Some time ago, I read about some nearby prairie land that was owned and managed by the Missouri Department of Conservation (MDC). I decided a while back to check it out. On my first attempt, I could not locate it since there were no road signs indicating where it was. Subsequently, I did some more research and managed to find some more specific directions. So, this past week I made my second attempt. This time I was successful in finding the prairie land. To get to it, you have to head straight into the woods from the parking lot. After an 1/8 mile hike (all uphill!), you reach a clearing that contains a recently burned meadow. I was only able to spend about an hour at the meadow on this trip, but vowed to go back to spend some more quality time there!
On this past Thursday, I drove back out to the prairie in the late afternoon and was able to spend ~3 hours there. What a place! I managed to find about 15 species of wildflowers, along with an assortment of dragonflies, bees and butterflies. And while I was there, an MDC agent showed up to survey the wildflower population. I took the opportunity to ask him some questions about the area. I was amazed to find that this meadow had only been plowed once, back in the late 1800’s. And for the last couple of years, the MDC had been working hard to rennovate the prairie land. This includes frequent prescribed burns and reseeding the area with wildflower seeds (from existing wildflowers at this location). And I learned that there is a second meadow at this location; from the hilltop meadow, there is a narrow trail that leads back down into a lower meadow. And the MDC is currently using wildflower seeds from the upper meadow to help reseed this lower meadow. The agent told me that the real wildflower display begins in summer at this location. I was told that they currently have a continuous bloom here! I can’t wait to see it!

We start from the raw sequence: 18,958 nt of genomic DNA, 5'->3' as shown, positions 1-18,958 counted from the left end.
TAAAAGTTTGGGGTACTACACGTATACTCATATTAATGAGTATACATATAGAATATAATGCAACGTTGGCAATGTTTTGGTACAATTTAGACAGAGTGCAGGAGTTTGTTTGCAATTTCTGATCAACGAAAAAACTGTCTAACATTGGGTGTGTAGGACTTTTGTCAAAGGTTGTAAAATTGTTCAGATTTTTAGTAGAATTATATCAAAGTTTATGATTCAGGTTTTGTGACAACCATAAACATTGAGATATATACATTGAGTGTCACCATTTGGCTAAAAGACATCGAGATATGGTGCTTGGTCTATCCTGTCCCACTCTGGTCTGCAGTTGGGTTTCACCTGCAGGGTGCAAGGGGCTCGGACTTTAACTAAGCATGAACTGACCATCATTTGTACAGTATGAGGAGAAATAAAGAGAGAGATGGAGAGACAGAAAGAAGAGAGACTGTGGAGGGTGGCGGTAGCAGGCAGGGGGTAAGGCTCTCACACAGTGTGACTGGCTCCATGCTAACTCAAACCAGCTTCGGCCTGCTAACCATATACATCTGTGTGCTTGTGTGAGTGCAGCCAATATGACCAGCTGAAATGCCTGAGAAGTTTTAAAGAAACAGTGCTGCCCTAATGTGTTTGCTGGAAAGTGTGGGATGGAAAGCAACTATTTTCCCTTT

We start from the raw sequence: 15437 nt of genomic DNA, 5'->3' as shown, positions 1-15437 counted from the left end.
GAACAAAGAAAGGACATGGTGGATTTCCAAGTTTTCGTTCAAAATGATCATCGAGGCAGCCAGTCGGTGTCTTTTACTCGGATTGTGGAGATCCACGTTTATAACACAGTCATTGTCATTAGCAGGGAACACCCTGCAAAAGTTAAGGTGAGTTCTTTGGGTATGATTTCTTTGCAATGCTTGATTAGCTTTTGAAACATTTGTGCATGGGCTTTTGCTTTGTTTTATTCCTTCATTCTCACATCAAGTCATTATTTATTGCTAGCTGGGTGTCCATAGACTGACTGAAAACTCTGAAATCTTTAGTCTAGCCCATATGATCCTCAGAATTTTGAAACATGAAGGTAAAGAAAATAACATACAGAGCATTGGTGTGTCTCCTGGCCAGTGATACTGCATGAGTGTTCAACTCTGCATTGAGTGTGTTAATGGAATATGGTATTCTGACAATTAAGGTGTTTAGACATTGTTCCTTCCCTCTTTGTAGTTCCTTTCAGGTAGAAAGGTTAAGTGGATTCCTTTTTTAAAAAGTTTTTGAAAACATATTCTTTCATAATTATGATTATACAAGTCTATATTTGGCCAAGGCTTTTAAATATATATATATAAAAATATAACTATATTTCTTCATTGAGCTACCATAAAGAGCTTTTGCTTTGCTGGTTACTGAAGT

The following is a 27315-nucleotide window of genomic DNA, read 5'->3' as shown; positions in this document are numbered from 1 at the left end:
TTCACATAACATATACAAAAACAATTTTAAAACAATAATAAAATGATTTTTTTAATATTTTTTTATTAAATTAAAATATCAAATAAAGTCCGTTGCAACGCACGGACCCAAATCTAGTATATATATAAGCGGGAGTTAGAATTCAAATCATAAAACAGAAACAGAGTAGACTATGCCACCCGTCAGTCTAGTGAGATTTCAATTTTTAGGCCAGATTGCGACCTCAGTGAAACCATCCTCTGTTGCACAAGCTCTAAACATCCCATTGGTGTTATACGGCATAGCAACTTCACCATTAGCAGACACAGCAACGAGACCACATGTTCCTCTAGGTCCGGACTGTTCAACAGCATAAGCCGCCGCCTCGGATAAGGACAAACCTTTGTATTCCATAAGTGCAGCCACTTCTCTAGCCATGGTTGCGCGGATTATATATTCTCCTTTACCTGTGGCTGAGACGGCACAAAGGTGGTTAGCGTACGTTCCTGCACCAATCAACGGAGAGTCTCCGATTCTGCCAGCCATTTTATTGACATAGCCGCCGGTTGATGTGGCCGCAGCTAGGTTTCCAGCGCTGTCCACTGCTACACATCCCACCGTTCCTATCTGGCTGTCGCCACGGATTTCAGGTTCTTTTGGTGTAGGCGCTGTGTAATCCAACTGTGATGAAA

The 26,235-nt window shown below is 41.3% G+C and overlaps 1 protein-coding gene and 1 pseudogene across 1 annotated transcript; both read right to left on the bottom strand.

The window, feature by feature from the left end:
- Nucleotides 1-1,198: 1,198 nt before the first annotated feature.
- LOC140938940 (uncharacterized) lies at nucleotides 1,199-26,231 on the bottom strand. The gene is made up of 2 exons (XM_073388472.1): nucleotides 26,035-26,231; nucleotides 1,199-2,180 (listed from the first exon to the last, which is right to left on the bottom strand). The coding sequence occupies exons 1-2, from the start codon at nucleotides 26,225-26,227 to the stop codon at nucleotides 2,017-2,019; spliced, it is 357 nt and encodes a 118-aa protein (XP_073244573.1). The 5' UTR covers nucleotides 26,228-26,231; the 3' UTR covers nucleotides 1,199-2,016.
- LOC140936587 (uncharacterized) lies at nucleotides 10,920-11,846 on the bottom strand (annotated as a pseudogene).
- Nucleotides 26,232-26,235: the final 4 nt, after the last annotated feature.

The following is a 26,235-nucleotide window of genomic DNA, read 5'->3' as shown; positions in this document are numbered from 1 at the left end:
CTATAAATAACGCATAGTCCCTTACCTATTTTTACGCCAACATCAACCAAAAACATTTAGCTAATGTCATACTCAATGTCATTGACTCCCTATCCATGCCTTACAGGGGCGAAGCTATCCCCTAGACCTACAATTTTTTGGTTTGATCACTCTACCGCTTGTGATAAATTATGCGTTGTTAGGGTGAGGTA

Anyway, I’ll be going back very soon for more photography, but here is one of my favorites from last Thursday, a Painted Lady Butterfly (Vanessa cardui) looking for nectar on a Rose Verbena wildflower (Verbena canadensis). This image was made with my Canon 1D Mark III and Canon 180mm macro lens, using a tripod with a ball head:
I don’t know which I like more, the beauty of the Painted Lady, or the great color/texture of the Rose Verbena! After looking at this image for a while, I became fascinated with the great textures of the Painted Lady: the hairs on it’s wings and legs, the antennae that appear to have “lights” on the end of them, and the long proboscis (a long, tongue-like structure that acts like a straw to drink nectar and other liquids). So, I decided I would closely crop the above image, blowing up the butterfly image to better study it:
First of all, notice the butterfly’s movement (the antenna closest to us, and the proboscis). The proboscis appears to be looking for or collecting nectar from one of the Verbena’s flowers that is below the flowers on the surface. I’m also fascinated with the “down-like” structure just above the butterfly’s front leg. I would have loved to get an even tighter macro shot of this butterfly, but it was too wary. I had to settle for what he would give me … maybe next time! Stay tuned, more images from my new-found prairie are forthcoming.